As I write this, I’m aware that these are troubled times. So I was alarmed but not surprised at reports of a rising trend in teen suicide. The CDC says that suicide is the second leading cause of death among teenagers.
The word “unthinkable” comes to mind. A teen suicide is a tragedy so awful that you wouldn’t want to imagine it happening in your own family.
From a teen’s perspective, life can sometimes seem painful and overwhelming. Being excluded from the activities of popular kids, rejected by close friends, cut from a sport team, or even bullied – events like these can cause confusion, disappointment, sadness, depression, or even thoughts of suicide as a solution to ending the pain. Also, news of the world, with reports of war, climate change, a troubled economy, and mass shootings, can feed a sense of hopelessness.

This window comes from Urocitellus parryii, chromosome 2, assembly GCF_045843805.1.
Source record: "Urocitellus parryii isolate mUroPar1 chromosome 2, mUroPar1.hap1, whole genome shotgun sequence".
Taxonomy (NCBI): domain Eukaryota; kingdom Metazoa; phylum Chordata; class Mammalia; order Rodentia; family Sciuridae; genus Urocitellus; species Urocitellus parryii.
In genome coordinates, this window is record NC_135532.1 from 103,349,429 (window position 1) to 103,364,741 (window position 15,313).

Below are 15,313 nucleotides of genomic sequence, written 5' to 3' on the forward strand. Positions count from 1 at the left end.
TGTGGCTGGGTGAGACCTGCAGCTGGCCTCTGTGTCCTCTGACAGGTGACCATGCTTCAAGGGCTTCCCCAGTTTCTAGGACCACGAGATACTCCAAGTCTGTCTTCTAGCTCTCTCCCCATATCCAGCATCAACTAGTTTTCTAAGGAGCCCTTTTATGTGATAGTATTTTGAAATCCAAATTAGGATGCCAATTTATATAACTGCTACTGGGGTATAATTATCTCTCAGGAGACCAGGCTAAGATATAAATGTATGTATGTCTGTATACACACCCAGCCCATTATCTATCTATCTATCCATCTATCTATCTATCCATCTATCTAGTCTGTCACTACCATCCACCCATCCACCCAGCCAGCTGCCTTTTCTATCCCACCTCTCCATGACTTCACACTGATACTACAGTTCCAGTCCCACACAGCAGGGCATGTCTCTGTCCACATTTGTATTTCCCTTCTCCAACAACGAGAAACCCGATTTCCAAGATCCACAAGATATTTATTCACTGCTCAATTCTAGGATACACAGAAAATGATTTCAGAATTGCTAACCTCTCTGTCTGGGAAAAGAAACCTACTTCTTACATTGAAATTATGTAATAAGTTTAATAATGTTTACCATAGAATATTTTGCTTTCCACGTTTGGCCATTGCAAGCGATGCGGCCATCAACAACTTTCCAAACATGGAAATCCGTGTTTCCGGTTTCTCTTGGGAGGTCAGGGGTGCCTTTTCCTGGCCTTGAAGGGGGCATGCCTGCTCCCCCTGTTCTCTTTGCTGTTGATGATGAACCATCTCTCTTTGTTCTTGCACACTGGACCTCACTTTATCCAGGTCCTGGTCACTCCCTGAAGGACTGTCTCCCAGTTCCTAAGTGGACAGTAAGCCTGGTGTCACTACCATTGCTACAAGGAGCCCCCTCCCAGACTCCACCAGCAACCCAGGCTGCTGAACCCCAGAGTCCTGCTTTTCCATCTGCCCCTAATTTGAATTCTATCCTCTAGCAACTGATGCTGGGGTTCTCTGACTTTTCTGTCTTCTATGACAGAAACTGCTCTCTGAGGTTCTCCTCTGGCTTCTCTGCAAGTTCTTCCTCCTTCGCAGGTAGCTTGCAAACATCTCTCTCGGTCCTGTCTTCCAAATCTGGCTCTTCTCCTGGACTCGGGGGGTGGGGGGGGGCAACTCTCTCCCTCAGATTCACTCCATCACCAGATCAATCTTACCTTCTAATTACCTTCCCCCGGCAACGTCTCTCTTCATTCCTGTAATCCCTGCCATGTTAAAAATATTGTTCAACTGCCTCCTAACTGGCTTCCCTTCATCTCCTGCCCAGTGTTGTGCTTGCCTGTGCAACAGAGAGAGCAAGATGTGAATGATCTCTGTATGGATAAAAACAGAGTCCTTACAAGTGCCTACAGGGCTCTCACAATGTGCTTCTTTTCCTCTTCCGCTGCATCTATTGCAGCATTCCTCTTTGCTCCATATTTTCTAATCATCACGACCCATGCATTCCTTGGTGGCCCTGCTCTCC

To get help in time, parents need to know the warning signs.
The stressful experiences that sometimes lead to suicidal thoughts can happen to any teen. But it’s helpful to consider why most teens never think of suicide as a solution to their problems.
- A child who has a strong sense of self-worth will be less concerned about others’ opinions of them.
- A kid who is absorbed by a passionate interest will be less driven by teen culture.
- A teen who is focused on achieving a life goal will be less vulnerable to present disappointments.
- A youth who has developed critical thinking skills will be less likely to let emotions govern their decision-making.
- A child who has a realistic understanding of death isn’t likely to think that ending their life is a solution to their distress.
Definitely, you need to be aware of the warning signs. And how you handle your child’s disappointments and how you support their interests and successes throughout adolescence can go a long way to preventing them from ever having thoughts of suicide.